This article was written by Nora Laberee, a former CPTC research assistant.
Stress Management for Teens: Taking Active Steps to Relax
Thinking clearly in stressful times strengthens our ability to manage life’s challenges. It’s possible to take active steps to relax — even when the world seems to be swirling around. Being relaxed helps maintain a clear mind ready to make good decisions and solve problems. Active relaxation is about intentionally achieving a relaxed and focused state to more effectively handle challenges.
Active relaxation is one of several techniques that help you “get away” from it all for a few moments. Another strategy is to take Instant Vacations — breaking to relax without having to actually “go” anywhere.
Relaxation isn’t just about handling stress. It is good for its own sake and key for maintaining good health. It’s about taking time to relax, enjoy work and other aspects of life.
Breathe to Relax
Achieving controlled breathing is one of the most effective methods of relaxation. Breathing slowly and deeply tricks the body into relaxation. Controlled breathing can be done anytime, anywhere! Here is a technique to get started:
- Sit up straight in a chair (don’t tense up) with your feet flat on the floor.
- Close your eyes and start to inhale slowly. Concentrate on your breath. Keep it as natural as possible.
- Draw a breath first by breathing deeply into your belly and then fully expanding your lungs. Notice how the air goes in and out.
- As you breathe, what comes to mind? Think about it for a moment. Exhale slowly. As you empty your lungs envision emptying your mind as well.
- Be very aware of your breath. Let your breathing fall into an easy rhythm. Breathe in to fill your lungs again. Then breathe out slowly.
By focusing all attention on breath, there’s no room for other worries. It feels refreshing and calming. It actually affects your nervous system by charging up your calming nerves and hormones. An added bonus? The mind-body connection goes both ways. Sometimes how the body feels affects how the mind is able to think and focus.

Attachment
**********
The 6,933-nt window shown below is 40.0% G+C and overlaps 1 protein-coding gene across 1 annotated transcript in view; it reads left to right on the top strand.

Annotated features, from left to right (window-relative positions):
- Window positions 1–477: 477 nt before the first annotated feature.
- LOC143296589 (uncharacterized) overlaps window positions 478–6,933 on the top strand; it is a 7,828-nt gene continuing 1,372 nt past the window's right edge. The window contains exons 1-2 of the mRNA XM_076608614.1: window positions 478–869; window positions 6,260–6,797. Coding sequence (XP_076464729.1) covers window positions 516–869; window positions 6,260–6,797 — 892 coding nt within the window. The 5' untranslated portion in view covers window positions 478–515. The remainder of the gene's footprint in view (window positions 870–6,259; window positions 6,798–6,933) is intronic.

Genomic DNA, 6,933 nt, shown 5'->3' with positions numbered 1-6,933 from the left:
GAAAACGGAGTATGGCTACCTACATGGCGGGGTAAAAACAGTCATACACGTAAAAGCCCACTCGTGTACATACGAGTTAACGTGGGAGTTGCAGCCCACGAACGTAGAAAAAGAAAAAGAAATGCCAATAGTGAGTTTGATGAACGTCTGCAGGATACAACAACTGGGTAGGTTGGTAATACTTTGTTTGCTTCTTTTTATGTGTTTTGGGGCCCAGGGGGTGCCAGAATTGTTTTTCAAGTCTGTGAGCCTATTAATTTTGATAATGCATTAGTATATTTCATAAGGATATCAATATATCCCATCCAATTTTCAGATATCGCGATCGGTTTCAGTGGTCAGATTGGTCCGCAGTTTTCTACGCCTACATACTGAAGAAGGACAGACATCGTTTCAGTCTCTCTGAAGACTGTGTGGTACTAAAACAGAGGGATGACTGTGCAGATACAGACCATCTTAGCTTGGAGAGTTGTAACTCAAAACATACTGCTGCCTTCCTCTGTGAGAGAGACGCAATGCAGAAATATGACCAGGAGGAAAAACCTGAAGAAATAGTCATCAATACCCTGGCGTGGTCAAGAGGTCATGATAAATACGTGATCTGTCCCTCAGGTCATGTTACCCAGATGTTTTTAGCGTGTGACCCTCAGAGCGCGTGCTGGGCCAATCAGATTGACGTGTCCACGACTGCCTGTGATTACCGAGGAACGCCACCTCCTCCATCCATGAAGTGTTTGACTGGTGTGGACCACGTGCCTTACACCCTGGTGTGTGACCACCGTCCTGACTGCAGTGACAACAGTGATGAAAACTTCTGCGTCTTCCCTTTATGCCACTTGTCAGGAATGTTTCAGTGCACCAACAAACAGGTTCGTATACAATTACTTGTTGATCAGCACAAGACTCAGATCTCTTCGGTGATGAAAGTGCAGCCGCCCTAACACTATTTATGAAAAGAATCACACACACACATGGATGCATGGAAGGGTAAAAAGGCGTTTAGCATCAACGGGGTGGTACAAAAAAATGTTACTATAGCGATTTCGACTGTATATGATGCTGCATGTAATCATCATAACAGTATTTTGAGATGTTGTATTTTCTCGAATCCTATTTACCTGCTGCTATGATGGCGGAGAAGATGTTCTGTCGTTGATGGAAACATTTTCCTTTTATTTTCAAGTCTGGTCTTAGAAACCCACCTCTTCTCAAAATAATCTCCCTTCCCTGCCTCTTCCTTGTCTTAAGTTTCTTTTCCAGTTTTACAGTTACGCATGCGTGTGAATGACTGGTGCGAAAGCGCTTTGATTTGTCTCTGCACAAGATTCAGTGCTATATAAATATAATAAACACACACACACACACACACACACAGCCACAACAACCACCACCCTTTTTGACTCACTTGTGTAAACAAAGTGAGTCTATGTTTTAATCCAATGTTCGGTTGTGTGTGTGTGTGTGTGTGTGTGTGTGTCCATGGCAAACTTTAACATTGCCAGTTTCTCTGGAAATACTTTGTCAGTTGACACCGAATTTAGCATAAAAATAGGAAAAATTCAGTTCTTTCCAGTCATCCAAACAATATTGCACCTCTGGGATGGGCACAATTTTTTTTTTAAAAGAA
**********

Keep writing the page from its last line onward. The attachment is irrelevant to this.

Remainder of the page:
To see this strategy in action, check out the video below!
There are some physical postures that can make the body feel more relaxed and at peace, even in times of stress. For example, a typical posture when studying is to be hunched over a laptop or desk. This makes the body tense up. Sitting like this compresses breathing. The shoulders are rounded and tight, heads are bent, spines curved. Your leg might be shaking, suggesting to your body you should be running instead of thinking.
Next time you are doing homework or taking a test, think about sitting up straight, shoulders back and relaxed. Stretch your legs out comfortably. Take deep, calming breaths. Now you are more physically prepared to focus and take control of the situation. Check out the video below for a demonstration!
This simple strategy to de-stress takes no practice. Smell has an effect on mood. Different fragrances create different feelings ranging from calm to energizing.
Place a drop of fragrant oil on a cotton ball and then deeply breathe in the scent. Look for oils labeled “organic” or “therapeutic” grade. If you can’t get essential oils, use flowers, pine needles and other evergreens, or citrus peels — these all provide rich, soothing aromas!
Strategies That Take Practice